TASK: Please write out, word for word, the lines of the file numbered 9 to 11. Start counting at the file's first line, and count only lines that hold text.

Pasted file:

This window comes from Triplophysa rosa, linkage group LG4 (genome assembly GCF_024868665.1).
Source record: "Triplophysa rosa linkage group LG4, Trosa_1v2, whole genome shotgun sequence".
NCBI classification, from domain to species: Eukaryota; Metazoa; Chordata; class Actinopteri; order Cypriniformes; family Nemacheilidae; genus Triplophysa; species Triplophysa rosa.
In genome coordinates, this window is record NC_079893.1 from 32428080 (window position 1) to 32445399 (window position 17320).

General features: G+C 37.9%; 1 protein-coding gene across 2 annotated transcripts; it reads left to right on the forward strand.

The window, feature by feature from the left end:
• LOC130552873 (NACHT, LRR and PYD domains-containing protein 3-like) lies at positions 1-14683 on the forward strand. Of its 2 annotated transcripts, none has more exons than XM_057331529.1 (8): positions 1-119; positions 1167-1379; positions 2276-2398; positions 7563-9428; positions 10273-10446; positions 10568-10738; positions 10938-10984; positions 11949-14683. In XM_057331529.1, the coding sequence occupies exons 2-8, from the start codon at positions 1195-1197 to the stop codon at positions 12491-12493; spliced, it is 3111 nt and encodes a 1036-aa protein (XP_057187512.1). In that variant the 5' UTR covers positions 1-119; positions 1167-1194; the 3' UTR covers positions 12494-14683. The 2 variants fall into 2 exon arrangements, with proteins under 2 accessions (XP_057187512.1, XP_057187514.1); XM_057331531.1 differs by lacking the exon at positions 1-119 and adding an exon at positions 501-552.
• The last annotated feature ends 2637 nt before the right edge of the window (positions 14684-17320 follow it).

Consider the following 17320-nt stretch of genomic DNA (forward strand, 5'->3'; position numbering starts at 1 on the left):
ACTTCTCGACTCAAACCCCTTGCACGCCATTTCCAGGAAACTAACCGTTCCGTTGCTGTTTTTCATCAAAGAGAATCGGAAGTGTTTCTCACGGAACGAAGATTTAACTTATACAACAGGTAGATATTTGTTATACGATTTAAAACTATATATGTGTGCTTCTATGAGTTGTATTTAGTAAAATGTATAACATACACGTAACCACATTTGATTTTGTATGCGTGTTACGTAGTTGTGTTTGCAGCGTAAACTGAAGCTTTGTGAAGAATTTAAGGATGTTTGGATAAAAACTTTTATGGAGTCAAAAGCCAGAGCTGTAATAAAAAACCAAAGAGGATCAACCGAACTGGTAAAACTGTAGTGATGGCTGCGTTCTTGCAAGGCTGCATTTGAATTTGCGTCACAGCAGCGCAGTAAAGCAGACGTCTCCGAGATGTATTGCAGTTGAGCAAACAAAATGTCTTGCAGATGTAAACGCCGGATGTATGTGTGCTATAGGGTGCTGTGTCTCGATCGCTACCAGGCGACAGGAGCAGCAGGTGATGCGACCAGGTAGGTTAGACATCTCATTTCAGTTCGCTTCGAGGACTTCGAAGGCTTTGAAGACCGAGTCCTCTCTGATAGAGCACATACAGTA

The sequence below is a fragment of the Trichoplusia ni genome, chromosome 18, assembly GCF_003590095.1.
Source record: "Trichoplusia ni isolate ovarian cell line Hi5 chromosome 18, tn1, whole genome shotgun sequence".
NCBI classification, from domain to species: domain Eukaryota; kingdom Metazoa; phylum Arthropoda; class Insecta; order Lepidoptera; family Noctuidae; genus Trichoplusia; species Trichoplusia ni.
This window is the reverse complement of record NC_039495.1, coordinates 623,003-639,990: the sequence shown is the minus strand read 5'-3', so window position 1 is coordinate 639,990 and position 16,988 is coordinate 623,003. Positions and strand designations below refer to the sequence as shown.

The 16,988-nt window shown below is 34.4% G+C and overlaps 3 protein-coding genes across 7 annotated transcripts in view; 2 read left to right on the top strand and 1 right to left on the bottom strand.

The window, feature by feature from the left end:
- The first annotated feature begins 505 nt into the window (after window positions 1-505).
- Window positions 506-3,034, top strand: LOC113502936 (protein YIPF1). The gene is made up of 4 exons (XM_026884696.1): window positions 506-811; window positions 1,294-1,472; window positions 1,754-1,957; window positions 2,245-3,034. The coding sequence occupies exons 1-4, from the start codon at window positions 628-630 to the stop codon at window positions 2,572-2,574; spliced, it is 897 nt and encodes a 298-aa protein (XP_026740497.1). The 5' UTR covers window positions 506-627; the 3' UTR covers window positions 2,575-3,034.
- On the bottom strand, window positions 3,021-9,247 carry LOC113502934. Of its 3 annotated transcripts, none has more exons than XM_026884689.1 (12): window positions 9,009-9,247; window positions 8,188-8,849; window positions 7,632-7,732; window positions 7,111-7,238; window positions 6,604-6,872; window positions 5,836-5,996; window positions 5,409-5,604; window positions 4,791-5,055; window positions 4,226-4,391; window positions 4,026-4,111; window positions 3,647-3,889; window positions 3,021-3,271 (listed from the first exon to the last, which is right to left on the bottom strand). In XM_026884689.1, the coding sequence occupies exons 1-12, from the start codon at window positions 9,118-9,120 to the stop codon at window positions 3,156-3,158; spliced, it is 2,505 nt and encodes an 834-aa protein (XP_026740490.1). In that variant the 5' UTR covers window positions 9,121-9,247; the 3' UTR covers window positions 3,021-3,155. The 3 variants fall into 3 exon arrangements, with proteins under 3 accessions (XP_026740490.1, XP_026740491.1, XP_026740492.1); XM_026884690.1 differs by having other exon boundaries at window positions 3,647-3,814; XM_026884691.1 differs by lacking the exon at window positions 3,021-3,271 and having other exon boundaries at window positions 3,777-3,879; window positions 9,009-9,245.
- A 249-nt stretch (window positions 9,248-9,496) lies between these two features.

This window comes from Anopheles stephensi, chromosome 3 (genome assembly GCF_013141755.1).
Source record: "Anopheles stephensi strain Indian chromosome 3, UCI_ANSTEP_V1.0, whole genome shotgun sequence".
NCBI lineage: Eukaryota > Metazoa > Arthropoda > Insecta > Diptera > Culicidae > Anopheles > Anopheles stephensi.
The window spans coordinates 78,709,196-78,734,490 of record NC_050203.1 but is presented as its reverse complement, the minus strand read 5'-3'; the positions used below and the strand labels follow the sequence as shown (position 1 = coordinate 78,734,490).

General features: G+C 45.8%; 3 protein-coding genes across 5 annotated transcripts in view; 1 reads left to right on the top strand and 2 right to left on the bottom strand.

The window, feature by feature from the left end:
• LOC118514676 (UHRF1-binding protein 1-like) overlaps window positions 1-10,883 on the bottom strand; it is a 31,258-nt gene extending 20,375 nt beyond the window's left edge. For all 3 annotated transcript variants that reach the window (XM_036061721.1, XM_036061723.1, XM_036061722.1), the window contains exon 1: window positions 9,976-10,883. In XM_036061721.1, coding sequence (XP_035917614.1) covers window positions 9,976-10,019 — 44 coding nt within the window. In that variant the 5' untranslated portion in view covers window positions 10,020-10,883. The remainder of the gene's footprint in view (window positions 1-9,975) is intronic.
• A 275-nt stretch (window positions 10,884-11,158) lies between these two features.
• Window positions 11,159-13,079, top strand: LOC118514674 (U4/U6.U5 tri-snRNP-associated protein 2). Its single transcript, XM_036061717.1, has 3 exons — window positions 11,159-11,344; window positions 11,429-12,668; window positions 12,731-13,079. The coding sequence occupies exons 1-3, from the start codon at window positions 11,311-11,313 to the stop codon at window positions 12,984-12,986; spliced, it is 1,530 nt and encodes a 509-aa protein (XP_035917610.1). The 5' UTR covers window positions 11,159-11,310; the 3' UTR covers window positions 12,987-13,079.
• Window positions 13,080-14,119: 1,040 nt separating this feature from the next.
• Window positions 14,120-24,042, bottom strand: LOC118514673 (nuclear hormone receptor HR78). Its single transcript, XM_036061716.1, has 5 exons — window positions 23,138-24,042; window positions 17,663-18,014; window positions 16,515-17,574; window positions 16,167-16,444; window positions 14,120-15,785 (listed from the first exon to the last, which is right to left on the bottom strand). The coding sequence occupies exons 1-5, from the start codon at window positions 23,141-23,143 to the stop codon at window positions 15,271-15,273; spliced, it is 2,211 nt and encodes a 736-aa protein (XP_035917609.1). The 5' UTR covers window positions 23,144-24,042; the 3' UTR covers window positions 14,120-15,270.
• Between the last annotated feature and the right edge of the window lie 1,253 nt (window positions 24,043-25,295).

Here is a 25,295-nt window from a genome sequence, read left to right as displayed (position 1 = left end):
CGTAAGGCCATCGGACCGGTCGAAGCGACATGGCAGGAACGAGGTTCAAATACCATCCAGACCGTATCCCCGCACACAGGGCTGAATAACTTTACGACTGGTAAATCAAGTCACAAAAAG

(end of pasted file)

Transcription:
Consider the following 17320-nt stretch of genomic DNA (forward strand, 5'->3'; position numbering starts at 1 on the left):
ACTTCTCGACTCAAACCCCTTGCACGCCATTTCCAGGAAACTAACCGTTCCGTTGCTGTTTTTCATCAAAGAGAATCGGAAGTGTTTCTCACGGAACGAAGATTTAACTTATACAACAGGTAGATATTTGTTATACGATTTAAAACTATATATGTGTGCTTCTATGAGTTGTATTTAGTAAAATGTATAACATACACGTAACCACATTTGATTTTGTATGCGTGTTACGTAGTTGTGTTTGCAGCGTAAACTGAAGCTTTGTGAAGAATTTAAGGATGTTTGGATAAAAACTTTTATGGAGTCAAAAGCCAGAGCTGTAATAAAAAACCAAAGAGGATCAACCGAACTGGTAAAACTGTAGTGATGGCTGCGTTCTTGCAAGGCTGCATTTGAATTTGCGTCACAGCAGCGCAGTAAAGCAGACGTCTCCGAGATGTATTGCAGTTGAGCAAACAAAATGTCTTGCAGATGTAAACGCCGGATGTATGTGTGCTATAGGGTGCTGTGTCTCGATCGCTACCAGGCGACAGGAGCAGCAGGTGATGCGACCAGGTAGGTTAGACATCTCATTTCAGTTCGCTTCGAGGACTTCGAAGGCTTTGAAGACCGAGTCCTCTCTGATAGAGCACATACAGTA

The sequence below is a fragment of the Trichoplusia ni genome, chromosome 18, assembly GCF_003590095.1.